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Entitlements, not military spending is the reason behind our enormous debt!

Contrary to popular opinion, the enormous national debt crisis we find ourselves in is not due to an escalation in military spending, but is a direct result in the steady increase in entitlement spending. The disagreement over the cause of the debt exists not only between the Democrats and Republicans, but it also creates a painful and unnecessary rift between conservatives and our libertarian friends.

The Heritage Foundation has research that shows that this problem isn’t even just a factor of the last administration, but in fact entitlement spending has been increasing steadily as a percentage of GDP while at the same time defense spending has gone down since 1965 despite the fact that the United States has been involved in three wars. (This author includes the support of the conflict in Libya.)  In fact, defense spending spiked shortly after the start of the Viet Nam war and has been steadily going down, while entitlements have ballooned out of control.

The President’s budget for 2012 and beyond further cuts the military budget to a dangerously low 3.4% of GDP, making many nervous about the ability of the US military to defend the nation against threats around the world.

The author of this report notes that the high point coming after 1965 is not even the high overall. The highest ratio of military spending to GDP came after World War II at the beginning of the Cold War when spending on defense was 25 percent!

It should be noted that when Ronald Reagan came into office in the 1980s, he licked the Soviets without firing a shot, increasing defense spending to 6.2 percent, which is above the 45-year average of 5.2 percent. Reagan showed proof positive that the enemies of America will back down if you show them a shiny sword, rattling it in front of their faces. He did this without any major deployments and without any major loss of life, effectively winning the Cold War and breaking the back of the Soviet Union.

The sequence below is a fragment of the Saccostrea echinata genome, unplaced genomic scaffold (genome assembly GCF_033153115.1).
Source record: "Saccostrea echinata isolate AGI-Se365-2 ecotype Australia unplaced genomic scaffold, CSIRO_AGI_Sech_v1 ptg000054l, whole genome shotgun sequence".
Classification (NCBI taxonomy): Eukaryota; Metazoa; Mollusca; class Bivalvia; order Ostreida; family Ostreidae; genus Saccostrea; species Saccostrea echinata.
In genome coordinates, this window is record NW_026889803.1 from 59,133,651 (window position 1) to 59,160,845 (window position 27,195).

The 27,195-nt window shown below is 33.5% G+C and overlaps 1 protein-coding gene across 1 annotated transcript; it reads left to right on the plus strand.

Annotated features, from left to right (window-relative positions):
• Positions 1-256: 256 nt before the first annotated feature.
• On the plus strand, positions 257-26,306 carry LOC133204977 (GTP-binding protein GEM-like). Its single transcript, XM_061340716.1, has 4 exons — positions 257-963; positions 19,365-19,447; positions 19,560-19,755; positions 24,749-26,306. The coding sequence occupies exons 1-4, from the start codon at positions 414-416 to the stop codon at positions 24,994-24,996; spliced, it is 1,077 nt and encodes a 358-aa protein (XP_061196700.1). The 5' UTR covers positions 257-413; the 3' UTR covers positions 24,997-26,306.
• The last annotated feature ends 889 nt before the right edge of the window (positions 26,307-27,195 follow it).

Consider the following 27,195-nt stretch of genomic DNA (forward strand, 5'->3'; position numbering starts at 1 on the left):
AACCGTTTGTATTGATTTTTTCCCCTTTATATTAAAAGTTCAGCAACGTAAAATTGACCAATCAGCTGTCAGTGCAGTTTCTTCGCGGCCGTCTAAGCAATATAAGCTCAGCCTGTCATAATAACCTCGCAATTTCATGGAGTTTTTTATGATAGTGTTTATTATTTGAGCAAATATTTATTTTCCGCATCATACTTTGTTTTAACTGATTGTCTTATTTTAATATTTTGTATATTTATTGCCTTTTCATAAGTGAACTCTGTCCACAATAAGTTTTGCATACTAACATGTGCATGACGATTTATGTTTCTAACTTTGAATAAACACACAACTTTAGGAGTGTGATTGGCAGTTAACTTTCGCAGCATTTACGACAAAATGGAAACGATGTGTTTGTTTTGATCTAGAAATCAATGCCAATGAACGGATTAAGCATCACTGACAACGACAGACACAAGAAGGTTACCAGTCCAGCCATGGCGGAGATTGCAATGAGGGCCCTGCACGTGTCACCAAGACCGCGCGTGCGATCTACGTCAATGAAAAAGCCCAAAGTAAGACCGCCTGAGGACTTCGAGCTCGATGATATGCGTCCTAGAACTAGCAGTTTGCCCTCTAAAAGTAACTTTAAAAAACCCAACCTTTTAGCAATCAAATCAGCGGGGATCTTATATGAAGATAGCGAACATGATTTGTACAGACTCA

Following Reagan, defense spending went drastically down, allowing extremists around the world to believe, in my opinion, that the United States is an inviting target. Notice that defense spending it at its lowest just before the attacks on 9/11.

Heritage Foundation author Baker Spring has the nut graph of the story brilliantly illustrating the point I’m trying to make in his report dated from April of 2011, quoting Defense Secretary Bob Gates:

“Defense is not like other discretionary spending. This is something we’ve got to do and that we have a responsibility to do. And so the two shouldn’t be equated. They have not been equated in the past. I mean, that’s why they call it non-defense discretionary spending and so on.

…I got it that we’ve got a $1.6 trillion deficit. But defense is not a significant part of that problem. If you took a 10 percent cut in defense, which would be catastrophic in terms of capabilities, that would be $50 billion on a $1.6 trillion deficit.”

See the report in its entirety at http://www.heritage.org/research/reports/2011/04/the-fy-2012-defense-budget-proposal-looking-for-cuts-in-all-the-wrong-places?utm_source=Chartbook&utm_medium=researchpaper&utm_campaign=budgetchartbook

Pay special attention, if you will, to Mr. Spring’s conclusion. He is much more eloquent than I.

In the final analysis, decreases in military funding would do very little to decreasing the overall debt we’ve accumulated. The answer is that the president and congress has to sharply decrease spending to keep pace with the revenue it takes in. To do that, they have to take aim at the biggest target, discretionary and entitlement spending.

Conservatives and Libertarians are often butting heads over different points of view on this issue, which is why I bring it up. Here is a short clip from the debates that illustrates differences between libertarian and conservative points of view.

 Notice the discussion that takes place between minute 1:27and 6:15.

http://www.youtube.com/watch?v=cfcvzhGu0WA

 

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